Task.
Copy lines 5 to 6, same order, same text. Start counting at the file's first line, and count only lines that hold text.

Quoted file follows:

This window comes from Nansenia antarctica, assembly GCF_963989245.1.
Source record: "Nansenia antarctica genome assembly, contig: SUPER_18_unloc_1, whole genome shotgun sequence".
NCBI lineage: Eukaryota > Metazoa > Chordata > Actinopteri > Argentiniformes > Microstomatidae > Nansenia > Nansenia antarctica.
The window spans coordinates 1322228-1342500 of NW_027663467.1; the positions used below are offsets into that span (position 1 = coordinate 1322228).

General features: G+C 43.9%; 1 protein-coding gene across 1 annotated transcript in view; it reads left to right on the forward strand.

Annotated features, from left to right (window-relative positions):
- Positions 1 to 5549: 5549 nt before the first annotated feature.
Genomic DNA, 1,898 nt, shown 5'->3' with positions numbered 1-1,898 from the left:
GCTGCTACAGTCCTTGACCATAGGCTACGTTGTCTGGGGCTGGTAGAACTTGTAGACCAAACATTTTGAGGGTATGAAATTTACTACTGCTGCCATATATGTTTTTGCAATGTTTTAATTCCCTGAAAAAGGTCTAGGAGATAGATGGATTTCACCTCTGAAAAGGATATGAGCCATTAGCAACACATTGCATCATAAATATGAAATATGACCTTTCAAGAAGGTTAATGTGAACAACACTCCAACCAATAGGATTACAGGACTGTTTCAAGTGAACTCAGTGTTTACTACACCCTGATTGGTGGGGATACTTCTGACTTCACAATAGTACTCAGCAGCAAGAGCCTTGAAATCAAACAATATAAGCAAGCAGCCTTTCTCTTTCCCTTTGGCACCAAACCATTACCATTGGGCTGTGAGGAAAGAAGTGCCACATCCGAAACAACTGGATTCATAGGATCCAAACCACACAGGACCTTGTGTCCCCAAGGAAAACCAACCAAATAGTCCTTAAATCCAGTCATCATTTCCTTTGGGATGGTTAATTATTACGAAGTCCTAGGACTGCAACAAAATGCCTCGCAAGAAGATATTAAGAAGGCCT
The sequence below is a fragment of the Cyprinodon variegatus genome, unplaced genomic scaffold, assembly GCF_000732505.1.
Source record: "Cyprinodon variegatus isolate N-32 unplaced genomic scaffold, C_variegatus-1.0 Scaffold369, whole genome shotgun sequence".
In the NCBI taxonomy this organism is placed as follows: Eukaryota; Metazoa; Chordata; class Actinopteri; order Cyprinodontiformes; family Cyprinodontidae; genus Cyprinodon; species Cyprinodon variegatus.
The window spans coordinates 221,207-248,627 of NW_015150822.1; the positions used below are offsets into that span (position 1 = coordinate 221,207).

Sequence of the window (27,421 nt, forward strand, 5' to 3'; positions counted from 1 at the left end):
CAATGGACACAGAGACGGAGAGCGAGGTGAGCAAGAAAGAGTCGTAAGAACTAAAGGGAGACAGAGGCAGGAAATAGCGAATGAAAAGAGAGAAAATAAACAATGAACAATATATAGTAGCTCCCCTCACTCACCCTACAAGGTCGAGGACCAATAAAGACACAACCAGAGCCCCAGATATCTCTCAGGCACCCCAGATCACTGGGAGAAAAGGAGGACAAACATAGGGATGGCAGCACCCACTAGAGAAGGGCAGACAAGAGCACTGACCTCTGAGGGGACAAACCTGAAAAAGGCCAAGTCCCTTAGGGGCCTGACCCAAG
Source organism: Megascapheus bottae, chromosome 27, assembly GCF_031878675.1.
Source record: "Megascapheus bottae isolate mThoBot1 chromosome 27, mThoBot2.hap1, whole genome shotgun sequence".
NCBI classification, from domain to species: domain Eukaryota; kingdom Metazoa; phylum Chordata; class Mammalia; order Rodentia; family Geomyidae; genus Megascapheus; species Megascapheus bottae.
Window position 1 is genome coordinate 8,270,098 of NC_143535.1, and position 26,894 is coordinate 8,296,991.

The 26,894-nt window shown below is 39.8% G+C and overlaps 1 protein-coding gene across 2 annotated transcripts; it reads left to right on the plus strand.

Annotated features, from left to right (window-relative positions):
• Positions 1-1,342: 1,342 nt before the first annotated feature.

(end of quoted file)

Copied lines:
General features: G+C 43.9%; 1 protein-coding gene across 1 annotated transcript in view; it reads left to right on the forward strand.

Annotated features, from left to right (window-relative positions):